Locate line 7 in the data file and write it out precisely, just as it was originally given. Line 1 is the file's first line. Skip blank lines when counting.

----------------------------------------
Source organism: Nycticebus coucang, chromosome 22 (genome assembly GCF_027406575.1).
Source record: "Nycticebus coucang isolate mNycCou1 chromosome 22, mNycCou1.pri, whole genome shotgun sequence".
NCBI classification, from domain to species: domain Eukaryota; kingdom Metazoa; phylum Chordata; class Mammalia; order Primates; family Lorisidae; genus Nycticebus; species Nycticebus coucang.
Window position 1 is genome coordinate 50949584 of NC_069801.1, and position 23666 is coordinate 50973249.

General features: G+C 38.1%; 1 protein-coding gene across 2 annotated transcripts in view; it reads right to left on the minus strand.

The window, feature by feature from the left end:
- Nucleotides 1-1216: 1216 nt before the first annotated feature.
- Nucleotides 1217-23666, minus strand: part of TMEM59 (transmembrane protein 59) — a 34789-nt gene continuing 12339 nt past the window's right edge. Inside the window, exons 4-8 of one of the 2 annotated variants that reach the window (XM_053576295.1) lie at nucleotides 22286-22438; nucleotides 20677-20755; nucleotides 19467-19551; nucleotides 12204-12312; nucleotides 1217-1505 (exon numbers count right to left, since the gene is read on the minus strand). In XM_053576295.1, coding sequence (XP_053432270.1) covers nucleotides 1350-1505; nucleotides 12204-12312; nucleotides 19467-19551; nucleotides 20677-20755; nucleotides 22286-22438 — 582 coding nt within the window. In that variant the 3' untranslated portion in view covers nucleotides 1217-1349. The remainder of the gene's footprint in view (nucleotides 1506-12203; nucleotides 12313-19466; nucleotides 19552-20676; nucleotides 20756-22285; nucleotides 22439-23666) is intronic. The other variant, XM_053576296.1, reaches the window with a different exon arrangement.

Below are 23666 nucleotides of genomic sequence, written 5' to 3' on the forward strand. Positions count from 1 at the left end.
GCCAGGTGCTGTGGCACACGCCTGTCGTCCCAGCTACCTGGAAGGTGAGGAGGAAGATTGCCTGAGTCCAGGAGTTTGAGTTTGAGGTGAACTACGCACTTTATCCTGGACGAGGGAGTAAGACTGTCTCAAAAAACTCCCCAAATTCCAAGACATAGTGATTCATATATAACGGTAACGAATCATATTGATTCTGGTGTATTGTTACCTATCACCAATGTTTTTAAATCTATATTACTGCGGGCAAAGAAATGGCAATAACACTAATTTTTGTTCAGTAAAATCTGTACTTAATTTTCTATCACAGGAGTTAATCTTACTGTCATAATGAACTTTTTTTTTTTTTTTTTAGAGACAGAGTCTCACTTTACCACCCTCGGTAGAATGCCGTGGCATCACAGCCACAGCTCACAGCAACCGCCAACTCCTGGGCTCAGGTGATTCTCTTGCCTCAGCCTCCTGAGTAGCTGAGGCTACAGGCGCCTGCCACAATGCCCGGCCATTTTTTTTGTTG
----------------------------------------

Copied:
- Nucleotides 1-1216: 1216 nt before the first annotated feature.